People rescued in flood. (Photos: AFP)
Extreme weather caused around $129 billion in economic losses last year, according to a report released on October 31 that warned the bill will keep climbing as climate change boosts droughts, storms and floods.
There was a 46 percent increase in weather disasters from 2010 to 2016, with 797 "extreme" events recorded last year, according to research published in The Lancet medical journal.
These "resulted in $129 billion in overall economic losses" - a figure which roughly matches the budget of Finland.
Losses were counted as damage to physical assets and did not include the "economic value" of deaths, injury or disease caused by extreme events.
An observed increase in weather disasters in recent years, the report said, cannot yet unequivocally be attributed to climate change.
But the evidence "might plausibly be interpreted as showing how climate change is changing the frequency and severity of these events", the authors wrote.
The carcass of a cow lies in the Black Umfolozi River, dry from the effects of drought in South Africa.
Climate scientists are loath to blame any particular weather event on global warming, a phenomenon that needs to be monitored over decades.
But looking to the future, the authors are under no illusions that climate change will fuel the "frequency and severity" of tropical storms, droughts and flooding around the world.
The finances of poor countries are disproportionately hard hit, said the report compiled by experts from 24 academic institutions and inter-governmental bodies including the World Health Organization and the World Meteorological Organization.
Their losses from freak weather events were more than three times higher in 2016 than in 2010, and as a proportion of GDP, much greater than in rich nations.
Wheat and mosquitoes
In high income countries, about half of economic losses were insured, compared to less than 1 percent in poor nations.
Researchers calculated that rising temperatures caused a loss of about 5.3 percent in labor productivity in outdoor workers since 2000.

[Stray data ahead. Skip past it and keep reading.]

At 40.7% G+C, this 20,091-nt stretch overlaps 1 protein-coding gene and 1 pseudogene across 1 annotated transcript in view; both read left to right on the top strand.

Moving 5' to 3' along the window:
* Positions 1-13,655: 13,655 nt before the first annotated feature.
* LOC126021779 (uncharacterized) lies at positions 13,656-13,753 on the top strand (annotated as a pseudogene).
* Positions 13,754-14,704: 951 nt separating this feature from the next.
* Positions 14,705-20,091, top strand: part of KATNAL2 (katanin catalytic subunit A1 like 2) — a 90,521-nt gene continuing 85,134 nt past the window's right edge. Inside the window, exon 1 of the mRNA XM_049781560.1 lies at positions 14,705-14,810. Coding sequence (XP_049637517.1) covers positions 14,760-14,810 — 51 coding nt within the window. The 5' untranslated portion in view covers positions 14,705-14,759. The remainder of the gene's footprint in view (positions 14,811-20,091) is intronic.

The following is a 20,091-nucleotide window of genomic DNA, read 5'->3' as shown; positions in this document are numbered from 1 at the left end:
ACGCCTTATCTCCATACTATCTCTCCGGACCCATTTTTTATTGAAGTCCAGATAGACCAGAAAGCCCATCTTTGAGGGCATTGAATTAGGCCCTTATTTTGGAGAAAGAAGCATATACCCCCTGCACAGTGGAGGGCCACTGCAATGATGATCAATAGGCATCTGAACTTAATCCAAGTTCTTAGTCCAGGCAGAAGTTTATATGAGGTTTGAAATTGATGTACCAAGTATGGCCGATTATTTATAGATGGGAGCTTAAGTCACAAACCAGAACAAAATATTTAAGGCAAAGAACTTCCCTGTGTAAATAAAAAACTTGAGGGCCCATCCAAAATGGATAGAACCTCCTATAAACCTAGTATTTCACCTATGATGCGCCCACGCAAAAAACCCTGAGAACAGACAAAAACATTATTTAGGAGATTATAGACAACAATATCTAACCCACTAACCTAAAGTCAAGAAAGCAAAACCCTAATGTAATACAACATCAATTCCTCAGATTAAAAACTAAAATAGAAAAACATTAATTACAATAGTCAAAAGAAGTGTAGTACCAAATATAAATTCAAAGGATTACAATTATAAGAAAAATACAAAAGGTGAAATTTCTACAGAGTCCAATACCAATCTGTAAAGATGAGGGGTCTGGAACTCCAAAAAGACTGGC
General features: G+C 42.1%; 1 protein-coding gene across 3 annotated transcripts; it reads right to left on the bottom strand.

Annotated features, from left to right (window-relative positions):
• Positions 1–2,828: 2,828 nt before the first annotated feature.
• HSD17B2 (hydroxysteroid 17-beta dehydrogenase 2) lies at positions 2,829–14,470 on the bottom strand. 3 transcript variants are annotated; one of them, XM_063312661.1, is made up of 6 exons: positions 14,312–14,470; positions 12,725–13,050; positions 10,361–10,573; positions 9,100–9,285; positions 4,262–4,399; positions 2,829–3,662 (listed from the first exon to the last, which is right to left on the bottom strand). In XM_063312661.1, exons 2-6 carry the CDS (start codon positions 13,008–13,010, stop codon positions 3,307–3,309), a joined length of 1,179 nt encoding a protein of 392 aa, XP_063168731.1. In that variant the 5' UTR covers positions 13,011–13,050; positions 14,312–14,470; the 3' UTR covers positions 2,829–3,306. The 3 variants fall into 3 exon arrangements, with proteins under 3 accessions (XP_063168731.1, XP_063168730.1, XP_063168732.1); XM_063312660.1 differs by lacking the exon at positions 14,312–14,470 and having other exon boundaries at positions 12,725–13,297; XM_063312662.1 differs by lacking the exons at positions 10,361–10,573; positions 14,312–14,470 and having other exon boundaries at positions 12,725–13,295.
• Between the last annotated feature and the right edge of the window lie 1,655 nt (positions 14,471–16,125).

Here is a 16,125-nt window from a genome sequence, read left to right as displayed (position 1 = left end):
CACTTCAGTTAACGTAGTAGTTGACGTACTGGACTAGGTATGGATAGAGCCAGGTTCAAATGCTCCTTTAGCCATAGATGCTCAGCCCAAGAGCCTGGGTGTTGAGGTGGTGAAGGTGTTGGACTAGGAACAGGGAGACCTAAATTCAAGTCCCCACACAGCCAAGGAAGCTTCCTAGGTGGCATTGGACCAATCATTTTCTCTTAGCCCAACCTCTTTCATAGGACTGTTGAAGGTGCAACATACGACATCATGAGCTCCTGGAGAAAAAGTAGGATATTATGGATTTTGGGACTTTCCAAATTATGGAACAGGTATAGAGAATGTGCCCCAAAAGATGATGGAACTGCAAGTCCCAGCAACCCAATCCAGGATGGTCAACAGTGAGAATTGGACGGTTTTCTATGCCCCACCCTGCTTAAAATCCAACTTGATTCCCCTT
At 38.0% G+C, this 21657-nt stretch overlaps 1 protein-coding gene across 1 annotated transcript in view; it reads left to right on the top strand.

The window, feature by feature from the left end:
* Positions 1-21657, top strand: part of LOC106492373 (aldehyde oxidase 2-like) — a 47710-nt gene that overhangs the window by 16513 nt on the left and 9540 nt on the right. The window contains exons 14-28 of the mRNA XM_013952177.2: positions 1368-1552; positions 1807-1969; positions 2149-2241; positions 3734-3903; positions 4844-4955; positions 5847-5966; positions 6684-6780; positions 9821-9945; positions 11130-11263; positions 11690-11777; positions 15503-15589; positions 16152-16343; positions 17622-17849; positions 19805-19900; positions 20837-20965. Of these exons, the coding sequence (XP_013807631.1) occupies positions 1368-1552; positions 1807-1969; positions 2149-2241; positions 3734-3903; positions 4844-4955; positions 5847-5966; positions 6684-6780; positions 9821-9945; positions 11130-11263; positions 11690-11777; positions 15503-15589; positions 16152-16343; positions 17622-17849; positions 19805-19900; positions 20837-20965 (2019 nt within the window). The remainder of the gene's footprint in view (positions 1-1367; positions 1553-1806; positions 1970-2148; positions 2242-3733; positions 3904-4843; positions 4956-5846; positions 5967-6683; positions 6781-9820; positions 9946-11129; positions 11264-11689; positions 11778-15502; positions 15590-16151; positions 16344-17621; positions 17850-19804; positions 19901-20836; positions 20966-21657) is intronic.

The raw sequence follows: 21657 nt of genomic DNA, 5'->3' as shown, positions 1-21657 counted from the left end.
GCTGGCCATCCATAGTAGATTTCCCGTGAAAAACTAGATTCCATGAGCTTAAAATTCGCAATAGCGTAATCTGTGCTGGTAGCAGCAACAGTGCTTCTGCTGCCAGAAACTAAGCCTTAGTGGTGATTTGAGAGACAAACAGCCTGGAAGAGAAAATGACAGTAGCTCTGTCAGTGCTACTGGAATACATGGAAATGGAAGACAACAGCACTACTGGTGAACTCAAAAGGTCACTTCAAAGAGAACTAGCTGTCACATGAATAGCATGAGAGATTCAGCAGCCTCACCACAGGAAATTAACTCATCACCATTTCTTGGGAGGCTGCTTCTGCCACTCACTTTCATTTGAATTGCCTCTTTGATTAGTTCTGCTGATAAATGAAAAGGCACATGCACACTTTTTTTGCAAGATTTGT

Vehicles stop on the side of a road as a tornado rips through a residential area in Oklahoma.
Over the same period, the number of vulnerable people exposed to heatwaves - putting them at risk of heatstroke, heart failure or dehydration - increased by about 125 million.
The rising mercury also caused a nearly 10 percent rise since 1950 in the disease-spreading "vectorial capacity" of a mosquito bearing the potentially deadly dengue virus.
"Climate change is expected to have an impact on crop production, with a one-degree-Celsius rise in temperatures associated with a 6% decline in global wheat yields and a 10% decrease in rice grain yields," said a statement in The Lancet, warning of growing hunger.
The world's nations have pledged to limit average global warming caused by humankind's emissions of fossil fuel gases to two degrees Celsius (3.6 degrees Fahrenheit) from pre-Industrial Revolution levels.
US President Donald Trump has pulled his country out of the pact, though the withdrawal can only become effective in about four years.
On top of the risk to life and property from heatwaves, floods and storms, as well as the spread of water-borne diseases and disease-bearing insects, climate change may also pose longer-term health dangers, the report said.
"Indeed, emerging evidence is suggesting links between a rising incidence of chronic kidney disease, dehydration, and climate change," the authors wrote.
Experts commenting on the report agreed more research is needed to clearly attribute health impacts to climate change.
There was no doubt, however, of the link between temperature trends and human activities, nor about "the urgency of addressing the issues raised by this report", said Clare Goodess of the University of East Anglia's Climate Research Unit.